United States District Court, E.D. Louisiana
ORDER AND REASONS
ZAINEY UNITED STATES DISTRICT JUDGE.
the Court is a Rule 12(b)(6) Motion to Dismiss (Rec.
Doc. 15) filed by Defendants Lege Consulting
Services, LLC and Corey T. Gardiner (herein after
collectively referred to as “Defendants”).
Plaintiff Allen Taylor opposes the motion. (Rec. Doc. 18).
Defendants replied (Rec. Doc. 29), and Plaintiff filed a
sur-reply (Rec. Doc. 31) to which Defendants then filed a
sur-reply (Rec. Doc. 34). The motion, set for submission on
April 17, 2019, is before the Court. Having considered the
motion and memoranda of counsel, the opposition and replies,
the record, and the applicable law, the Court finds that
Defendants' motion is DENIED for the
reasons set forth below.
was employed as a seaman by B & J Martin, Inc. aboard the
F/V DUSTY DAWN. (Rec. Doc. 1 Complaint, ¶ 5). On October
14, 2015, Plaintiff stepped on a cigarette lighter and fell
on the deck of the vessel sustaining various injuries.
(Id. at 6). On September 26, 2018, Plaintiff filed
the instant suit pursuant to the Jones Act and General
Maritime Law naming B &J Martin, Inc. (“B & J
Martin”) and Rooster Oil & Gas, LLC (“Rooster
Oil”) as defendants. (Id. at 1-3). On February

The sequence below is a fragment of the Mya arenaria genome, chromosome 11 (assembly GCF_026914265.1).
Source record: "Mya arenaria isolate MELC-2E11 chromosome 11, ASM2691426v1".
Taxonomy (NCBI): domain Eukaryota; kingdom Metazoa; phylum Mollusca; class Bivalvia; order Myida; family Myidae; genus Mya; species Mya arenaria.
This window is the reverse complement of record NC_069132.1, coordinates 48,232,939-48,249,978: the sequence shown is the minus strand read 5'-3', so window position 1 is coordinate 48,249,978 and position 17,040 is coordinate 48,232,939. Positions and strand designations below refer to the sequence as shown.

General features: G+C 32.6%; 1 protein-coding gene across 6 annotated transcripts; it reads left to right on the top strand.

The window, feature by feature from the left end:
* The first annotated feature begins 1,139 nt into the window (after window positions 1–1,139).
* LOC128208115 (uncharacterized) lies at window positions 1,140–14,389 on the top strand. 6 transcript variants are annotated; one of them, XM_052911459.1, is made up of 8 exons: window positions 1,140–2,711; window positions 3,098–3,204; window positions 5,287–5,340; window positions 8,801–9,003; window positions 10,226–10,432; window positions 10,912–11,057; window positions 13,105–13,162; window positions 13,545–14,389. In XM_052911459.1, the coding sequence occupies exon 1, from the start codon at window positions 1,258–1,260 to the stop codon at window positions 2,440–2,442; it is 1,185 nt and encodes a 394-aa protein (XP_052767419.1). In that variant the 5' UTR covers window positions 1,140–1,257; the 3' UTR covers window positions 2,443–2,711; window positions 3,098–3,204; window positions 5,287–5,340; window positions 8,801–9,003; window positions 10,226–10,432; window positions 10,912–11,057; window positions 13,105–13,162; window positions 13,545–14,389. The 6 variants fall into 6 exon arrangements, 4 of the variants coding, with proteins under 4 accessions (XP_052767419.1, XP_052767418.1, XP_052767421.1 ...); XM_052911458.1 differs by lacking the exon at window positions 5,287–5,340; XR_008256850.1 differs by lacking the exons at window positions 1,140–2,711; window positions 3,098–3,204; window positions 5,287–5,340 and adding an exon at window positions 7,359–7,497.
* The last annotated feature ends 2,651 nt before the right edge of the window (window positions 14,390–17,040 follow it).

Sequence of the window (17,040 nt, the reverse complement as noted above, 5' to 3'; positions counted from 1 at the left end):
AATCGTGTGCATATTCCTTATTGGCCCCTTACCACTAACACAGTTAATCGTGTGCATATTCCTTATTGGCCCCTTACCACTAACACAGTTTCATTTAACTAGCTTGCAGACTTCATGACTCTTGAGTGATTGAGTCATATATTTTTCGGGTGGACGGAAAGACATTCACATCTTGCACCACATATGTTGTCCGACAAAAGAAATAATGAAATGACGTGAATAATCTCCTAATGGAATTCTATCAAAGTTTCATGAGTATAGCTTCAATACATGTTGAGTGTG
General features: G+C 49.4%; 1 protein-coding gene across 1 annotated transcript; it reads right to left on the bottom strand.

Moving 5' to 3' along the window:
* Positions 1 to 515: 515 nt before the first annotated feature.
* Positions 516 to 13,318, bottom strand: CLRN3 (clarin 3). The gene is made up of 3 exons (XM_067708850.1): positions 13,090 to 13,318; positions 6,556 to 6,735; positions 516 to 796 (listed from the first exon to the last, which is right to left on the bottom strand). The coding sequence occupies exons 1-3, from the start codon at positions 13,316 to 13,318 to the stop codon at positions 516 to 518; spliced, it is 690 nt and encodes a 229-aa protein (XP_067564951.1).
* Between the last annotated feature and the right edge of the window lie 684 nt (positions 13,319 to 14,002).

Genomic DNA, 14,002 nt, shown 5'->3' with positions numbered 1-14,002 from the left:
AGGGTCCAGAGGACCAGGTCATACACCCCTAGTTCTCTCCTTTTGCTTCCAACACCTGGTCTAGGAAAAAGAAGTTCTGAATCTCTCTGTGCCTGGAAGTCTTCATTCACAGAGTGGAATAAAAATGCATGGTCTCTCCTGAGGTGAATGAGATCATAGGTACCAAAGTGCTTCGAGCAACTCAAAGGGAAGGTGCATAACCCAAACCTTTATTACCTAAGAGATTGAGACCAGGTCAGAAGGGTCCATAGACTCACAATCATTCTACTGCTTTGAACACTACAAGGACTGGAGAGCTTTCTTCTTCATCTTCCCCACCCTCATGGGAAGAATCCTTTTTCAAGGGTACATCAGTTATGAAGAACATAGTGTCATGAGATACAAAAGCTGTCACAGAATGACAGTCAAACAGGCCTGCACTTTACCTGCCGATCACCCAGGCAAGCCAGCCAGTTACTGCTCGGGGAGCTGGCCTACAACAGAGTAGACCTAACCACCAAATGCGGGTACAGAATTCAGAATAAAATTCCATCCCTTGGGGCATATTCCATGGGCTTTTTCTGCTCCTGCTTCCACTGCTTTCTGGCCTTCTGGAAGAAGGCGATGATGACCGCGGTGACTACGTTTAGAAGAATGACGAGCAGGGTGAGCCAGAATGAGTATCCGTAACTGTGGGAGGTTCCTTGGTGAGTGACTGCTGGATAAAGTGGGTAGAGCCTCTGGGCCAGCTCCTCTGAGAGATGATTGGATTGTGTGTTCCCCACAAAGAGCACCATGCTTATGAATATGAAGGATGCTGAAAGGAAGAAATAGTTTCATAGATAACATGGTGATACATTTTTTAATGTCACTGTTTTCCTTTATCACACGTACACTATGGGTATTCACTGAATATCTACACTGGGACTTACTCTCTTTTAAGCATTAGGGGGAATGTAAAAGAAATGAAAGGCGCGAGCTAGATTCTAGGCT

1, 2019, Plaintiff filed the First Supplemental and Amended
Complaint (Rec. Doc. 10) naming two additional defendants,
Corey T. Gardiner (“Gardiner”) and Lege's
Consulting Services, LLC (“Lege Consulting”).
(Rec. Doc. 10 ¶ 7). Defendants now move the Court to
dismiss Plaintiff's claims against Gardiner and Lege
Consulting as time-barred and prescribed pursuant to 46
U.S.C. § 30106.
context of a motion to dismiss the Court must accept all
factual allegations in the complaint as true and draw all
reasonable inferences in the plaintiff's favor.
Lormand v. U.S. Unwired, Inc., 565 F.3d 228, 232
(5th Cir. 2009) (citing Tellabs, Inc. v. Makor Issues
& Rights, Ltd., 551 U.S. 308 (2007); Scheuer v.
Rhodes, 416 U.S. 232, 236 (1974); Lovick v.
Ritemoney, Ltd., 378 F.3d 433, 437 (5th Cir. 2004)).
However, the foregoing tenet is inapplicable to legal
conclusions. Ashcroft v. Iqbal, 129 S.Ct. 1937, 1949
(2009). Thread-bare recitals of the elements of a cause of
action, supported by mere conclusory statements, do not
suffice. Id. (citing Bell Atlantic Corp. v.
Twombly, 550, U.S. 544, 555 (2007)).
central issue in a Rule 12(b)(6) motion to dismiss is
whether, in the light most favorable to the plaintiff, the
complaint states a valid claim for relief. Gentilello v.
Rege, 627 F.3d 540, 544 (5th Cir. 2010) (quoting Doe
v. MySpace, Inc., 528 F.3d 413, 418 (5th Cir. 2008)). To
avoid dismissal, a plaintiff must plead sufficient facts to
“state a claim for relief that is plausible on its
face.” Id. (quoting Iqbal, 129 S.Ct.
at 1949). “A claim has facial plausibility when the
plaintiff pleads factual content that allows the court to
draw the reasonable inference that the defendant is liable
for the misconduct alleged.” Id. The Court
does not accept as true “conclusory allegations,
unwarranted factual inferences, or legal conclusions.”
Id. (quoting Plotkin v. IP Axess, Inc., 407